PCT, the precursor of calcitonin, is a 116-amino-acid protein produced by the neuroendocrine and the parafollicular cells of the thyroid. Serum PCT level is generally very low (< 0.05 ng/mL) in healthy subjects [9], but specifically elevates in bacterial and fungal infections [10]. It is also unresponsive or only mildly reactive to aseptic inflammation and viral infection [11]. Therefore, numerous studies have shown its ability for differentiating septic arthritis from the aseptic condition [1214]. Regarding the accuracy with PJI diagnosis, a recent meta-analysis showed that serum PCT had a pooled sensitivity and a pooled specificity for detecting PJI as 53% and 92%, respectively [15]. However, to the best of our knowledge, while serum PCT seems reliable [4, 15, 16], only a few studies addressed the efficacy of synovial fluid PCT (SF-PCT) for PJI diagnosis [13], and its diagnostic utility has not been clearly established. The aim of this study was to assess synovial fluid and serum levels of PCT as a diagnostic tool for PJI and to evaluate their diagnostic accuracy compared with the standard tests.

2. Patients and Methods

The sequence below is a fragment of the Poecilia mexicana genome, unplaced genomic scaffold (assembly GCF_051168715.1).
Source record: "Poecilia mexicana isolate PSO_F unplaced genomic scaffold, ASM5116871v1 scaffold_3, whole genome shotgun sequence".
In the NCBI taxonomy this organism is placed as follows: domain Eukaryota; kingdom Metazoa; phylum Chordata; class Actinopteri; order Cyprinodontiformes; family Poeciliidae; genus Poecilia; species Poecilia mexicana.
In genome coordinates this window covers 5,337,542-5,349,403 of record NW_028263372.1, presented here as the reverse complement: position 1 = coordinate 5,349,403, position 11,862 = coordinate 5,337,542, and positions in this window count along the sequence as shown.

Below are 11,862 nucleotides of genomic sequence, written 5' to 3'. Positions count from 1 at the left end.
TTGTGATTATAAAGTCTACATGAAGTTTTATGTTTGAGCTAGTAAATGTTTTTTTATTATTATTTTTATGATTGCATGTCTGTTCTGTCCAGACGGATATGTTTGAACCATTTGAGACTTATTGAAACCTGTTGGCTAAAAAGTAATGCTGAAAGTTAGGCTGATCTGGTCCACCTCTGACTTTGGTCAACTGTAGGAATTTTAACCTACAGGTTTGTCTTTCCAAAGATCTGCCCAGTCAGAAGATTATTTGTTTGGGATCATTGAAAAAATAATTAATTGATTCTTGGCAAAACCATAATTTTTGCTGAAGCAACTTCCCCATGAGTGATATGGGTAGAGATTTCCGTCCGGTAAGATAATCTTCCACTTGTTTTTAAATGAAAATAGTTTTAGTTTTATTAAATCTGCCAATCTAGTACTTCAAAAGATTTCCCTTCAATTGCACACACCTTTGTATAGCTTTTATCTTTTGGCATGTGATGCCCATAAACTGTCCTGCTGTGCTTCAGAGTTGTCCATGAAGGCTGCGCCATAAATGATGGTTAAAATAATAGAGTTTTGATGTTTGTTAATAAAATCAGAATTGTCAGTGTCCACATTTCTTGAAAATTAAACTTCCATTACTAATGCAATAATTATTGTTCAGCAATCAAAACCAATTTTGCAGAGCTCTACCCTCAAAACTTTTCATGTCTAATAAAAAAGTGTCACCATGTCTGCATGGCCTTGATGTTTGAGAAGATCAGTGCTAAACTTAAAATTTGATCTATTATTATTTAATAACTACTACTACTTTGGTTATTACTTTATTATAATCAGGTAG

2.1. Study Design, Inclusion, and Exclusion Criteria

This study design was a single-centered prospective cohort study in a medical university hospital, and the study was approved by the institutional board review committee (Faculty of Medicine Ramathibodi Hospital, Mahidol University: Protocol number ID 05-58-01). All patients signed informed consent forms prior to being enrolled. The study was conducted in accordance with the declaration of Helsinki. Between 2015 and 2017, patients undergoing revision hip or knee arthroplasty were recruited into this prospective study. The patient-inclusion criteria were (1) pain at the site of total hip or total knee arthroplasty that prompted a clinical evaluation for infection or possible revision hip or knee arthroplasty, (2) no history of previous septic arthritis treatment or previous septic revision surgery, (3) sufficient synovial fluid for the study methods, and (4) sufficient clinical and laboratory data for PJI classification according to the criteria of the International Consensus Meeting on Periprosthetic Joint Infection 2013 [17] (Tables 1 and 2). Patients were excluded if they received any antibiotics or joint puncture treatments prior to enrollment in the current study.

All patients underwent standard diagnostic evaluation for PJI diagnosis. Preoperative blood samples were taken for complete blood count (CBC) erythrocyte sedimentation rate (ESR), c-reactive protein (CRP), and PCT. Joint aspiration was done intraoperatively before opening the joint capsule, and then synovial fluid was sent for cell differentiation, cell count, gram stain, aerobic culture, and PCT. Intraoperative frozen section was performed. Periprosthetic tissue from five different areas (joint capsule, synovial lining, intramedullary material, granulation tissue, and bone fragments) was delivered for microbiology and histology.